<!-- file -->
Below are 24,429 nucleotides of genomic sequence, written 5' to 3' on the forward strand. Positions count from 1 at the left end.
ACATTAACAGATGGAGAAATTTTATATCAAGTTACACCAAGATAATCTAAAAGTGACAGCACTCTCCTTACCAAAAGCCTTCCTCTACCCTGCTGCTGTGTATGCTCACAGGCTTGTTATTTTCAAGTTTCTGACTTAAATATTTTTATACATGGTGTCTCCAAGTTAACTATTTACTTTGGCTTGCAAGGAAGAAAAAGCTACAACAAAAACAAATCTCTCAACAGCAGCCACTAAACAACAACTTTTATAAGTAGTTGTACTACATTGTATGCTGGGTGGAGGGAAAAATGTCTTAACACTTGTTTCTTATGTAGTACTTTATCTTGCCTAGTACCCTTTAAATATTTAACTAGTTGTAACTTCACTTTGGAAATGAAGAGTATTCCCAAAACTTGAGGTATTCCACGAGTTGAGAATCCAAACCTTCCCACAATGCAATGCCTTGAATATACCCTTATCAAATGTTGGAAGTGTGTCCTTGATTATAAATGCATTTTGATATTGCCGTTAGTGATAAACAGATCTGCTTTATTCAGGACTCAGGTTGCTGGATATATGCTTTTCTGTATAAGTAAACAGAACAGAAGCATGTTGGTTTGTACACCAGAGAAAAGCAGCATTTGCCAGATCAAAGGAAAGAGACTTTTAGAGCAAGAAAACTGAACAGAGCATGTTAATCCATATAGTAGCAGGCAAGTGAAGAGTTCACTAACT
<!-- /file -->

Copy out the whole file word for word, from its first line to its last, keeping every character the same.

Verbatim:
Below are 24,429 nucleotides of genomic sequence, written 5' to 3' on the forward strand. Positions count from 1 at the left end.
ACATTAACAGATGGAGAAATTTTATATCAAGTTACACCAAGATAATCTAAAAGTGACAGCACTCTCCTTACCAAAAGCCTTCCTCTACCCTGCTGCTGTGTATGCTCACAGGCTTGTTATTTTCAAGTTTCTGACTTAAATATTTTTATACATGGTGTCTCCAAGTTAACTATTTACTTTGGCTTGCAAGGAAGAAAAAGCTACAACAAAAACAAATCTCTCAACAGCAGCCACTAAACAACAACTTTTATAAGTAGTTGTACTACATTGTATGCTGGGTGGAGGGAAAAATGTCTTAACACTTGTTTCTTATGTAGTACTTTATCTTGCCTAGTACCCTTTAAATATTTAACTAGTTGTAACTTCACTTTGGAAATGAAGAGTATTCCCAAAACTTGAGGTATTCCACGAGTTGAGAATCCAAACCTTCCCACAATGCAATGCCTTGAATATACCCTTATCAAATGTTGGAAGTGTGTCCTTGATTATAAATGCATTTTGATATTGCCGTTAGTGATAAACAGATCTGCTTTATTCAGGACTCAGGTTGCTGGATATATGCTTTTCTGTATAAGTAAACAGAACAGAAGCATGTTGGTTTGTACACCAGAGAAAAGCAGCATTTGCCAGATCAAAGGAAAGAGACTTTTAGAGCAAGAAAACTGAACAGAGCATGTTAATCCATATAGTAGCAGGCAAGTGAAGAGTTCACTAACT